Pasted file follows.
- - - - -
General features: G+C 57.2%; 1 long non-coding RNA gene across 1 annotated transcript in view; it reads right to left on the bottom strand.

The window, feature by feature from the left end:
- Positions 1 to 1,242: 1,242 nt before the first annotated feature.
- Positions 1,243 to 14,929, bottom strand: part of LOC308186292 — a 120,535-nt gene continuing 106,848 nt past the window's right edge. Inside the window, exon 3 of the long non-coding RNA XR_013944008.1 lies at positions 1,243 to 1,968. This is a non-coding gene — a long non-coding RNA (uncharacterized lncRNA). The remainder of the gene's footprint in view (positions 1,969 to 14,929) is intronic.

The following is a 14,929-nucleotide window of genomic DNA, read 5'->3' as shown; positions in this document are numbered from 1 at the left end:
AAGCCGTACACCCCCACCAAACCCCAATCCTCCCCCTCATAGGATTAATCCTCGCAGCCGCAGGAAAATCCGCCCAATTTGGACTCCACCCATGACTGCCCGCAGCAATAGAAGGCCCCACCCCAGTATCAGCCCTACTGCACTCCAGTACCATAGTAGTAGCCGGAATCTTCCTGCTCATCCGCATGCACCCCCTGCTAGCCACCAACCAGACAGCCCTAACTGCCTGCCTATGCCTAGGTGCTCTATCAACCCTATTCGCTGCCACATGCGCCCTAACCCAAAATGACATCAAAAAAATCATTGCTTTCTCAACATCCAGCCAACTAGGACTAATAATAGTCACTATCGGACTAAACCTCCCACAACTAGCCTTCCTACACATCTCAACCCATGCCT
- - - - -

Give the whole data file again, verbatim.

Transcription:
General features: G+C 57.2%; 1 long non-coding RNA gene across 1 annotated transcript in view; it reads right to left on the bottom strand.

The window, feature by feature from the left end:
- Positions 1 to 1,242: 1,242 nt before the first annotated feature.
- Positions 1,243 to 14,929, bottom strand: part of LOC308186292 — a 120,535-nt gene continuing 106,848 nt past the window's right edge. Inside the window, exon 3 of the long non-coding RNA XR_013944008.1 lies at positions 1,243 to 1,968. This is a non-coding gene — a long non-coding RNA (uncharacterized lncRNA). The remainder of the gene's footprint in view (positions 1,969 to 14,929) is intronic.

The following is a 14,929-nucleotide window of genomic DNA, read 5'->3' as shown; positions in this document are numbered from 1 at the left end:
AAGCCGTACACCCCCACCAAACCCCAATCCTCCCCCTCATAGGATTAATCCTCGCAGCCGCAGGAAAATCCGCCCAATTTGGACTCCACCCATGACTGCCCGCAGCAATAGAAGGCCCCACCCCAGTATCAGCCCTACTGCACTCCAGTACCATAGTAGTAGCCGGAATCTTCCTGCTCATCCGCATGCACCCCCTGCTAGCCACCAACCAGACAGCCCTAACTGCCTGCCTATGCCTAGGTGCTCTATCAACCCTATTCGCTGCCACATGCGCCCTAACCCAAAATGACATCAAAAAAATCATTGCTTTCTCAACATCCAGCCAACTAGGACTAATAATAGTCACTATCGGACTAAACCTCCCACAACTAGCCTTCCTACACATCTCAACCCATGCCT